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British admit to Cold War-style espionage using 'fake rock'

January 19, 2012 |  4:56 am

 British admit to Cold War-style espionage using 'fake rock'

REPORTING FROM LONDON --  In a rare acknowledgment of espionage reminiscent of the Cold War, a former British government official admitted that a fake rock discovered in 2006 by the Russian FSB secret service in a Moscow park concealed a listening device planted by British spies.

Speaking on a three-part BBC documentary starting Thursday -- "Putin, Russia and the West" -- Jonathan Powell, chief of staff at the time to Labor Prime Minister Tony Blair, said, "The spy rock was embarrassing, they had us bang to rights. Clearly they had known about it for some time and had been saving it up for a political purpose."

Hidden Russian TV cameras recorded video of the rock and of men handling it. The video was widely broadcast at the time along with footage showing the rock being taken apart to reveal the delicate listening mechanism inside.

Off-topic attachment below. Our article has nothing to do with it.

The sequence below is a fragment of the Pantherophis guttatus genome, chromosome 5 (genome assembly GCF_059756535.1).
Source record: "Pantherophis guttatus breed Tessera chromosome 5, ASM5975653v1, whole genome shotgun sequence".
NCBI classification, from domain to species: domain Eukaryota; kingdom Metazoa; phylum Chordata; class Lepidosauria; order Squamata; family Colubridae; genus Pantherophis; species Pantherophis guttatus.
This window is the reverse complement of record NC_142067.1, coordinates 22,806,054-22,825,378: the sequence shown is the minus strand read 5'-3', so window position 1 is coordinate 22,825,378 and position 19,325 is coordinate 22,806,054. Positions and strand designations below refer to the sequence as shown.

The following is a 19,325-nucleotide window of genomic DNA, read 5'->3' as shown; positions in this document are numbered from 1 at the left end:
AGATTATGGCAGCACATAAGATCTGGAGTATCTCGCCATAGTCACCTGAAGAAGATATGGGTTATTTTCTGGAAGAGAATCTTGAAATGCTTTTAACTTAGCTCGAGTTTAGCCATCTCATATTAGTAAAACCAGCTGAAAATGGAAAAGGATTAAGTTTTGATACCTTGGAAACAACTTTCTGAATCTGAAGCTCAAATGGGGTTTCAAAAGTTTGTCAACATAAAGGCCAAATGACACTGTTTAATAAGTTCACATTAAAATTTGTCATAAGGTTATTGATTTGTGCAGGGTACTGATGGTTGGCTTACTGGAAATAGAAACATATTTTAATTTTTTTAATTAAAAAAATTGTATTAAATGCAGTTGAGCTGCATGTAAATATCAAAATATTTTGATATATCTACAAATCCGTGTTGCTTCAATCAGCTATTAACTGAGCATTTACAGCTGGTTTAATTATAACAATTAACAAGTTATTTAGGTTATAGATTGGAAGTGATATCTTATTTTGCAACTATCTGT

The Russian regime waited for some time before claiming publicly that it was a British device.  Russian leader Vladimir Putin ordered a crackdown on several foreign-funded organizations, claiming they were a front for western government intervention in Russia’s internal affairs. A Russian-British diplomatic row followed.

Tony Brenton, British ambassador to Moscow at the time, said in a BBC radio interview Thursday that the rock episode was “a considerable headache."

"The Russians chose their time carefully and it was politically very damaging,” Brenton said. “It was unfortunate that one of the people involved was also dealing with our relations with Russian non-governmental organizations and therefore the Russians were able to use the rock incident to launch accusations against the support we were giving to Russian non-governmental organizations.”

Brenton added that British-Russian relations were deteriorating at the time and the incident “led us down the route which led us to the Litvinenko murder … to attacks on me personally, to attacks on BP and Shell.”

In November 2006, Alexander Litvinenko, a former Russian security service officer turned investigative journalist, died in a London hospital of radiation poisoning. His reporting targeted corruption inside the Russian government. In a deathbed statement he accused Vladimir Putin of being in involved his poisoning.

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-- Janet Stobart

Photo:  A former British official admits on a new BBC documentary that Britain was responsible for a fake rock containing electronic equipment that was planted in a Moscow park. Credit: Getty Images

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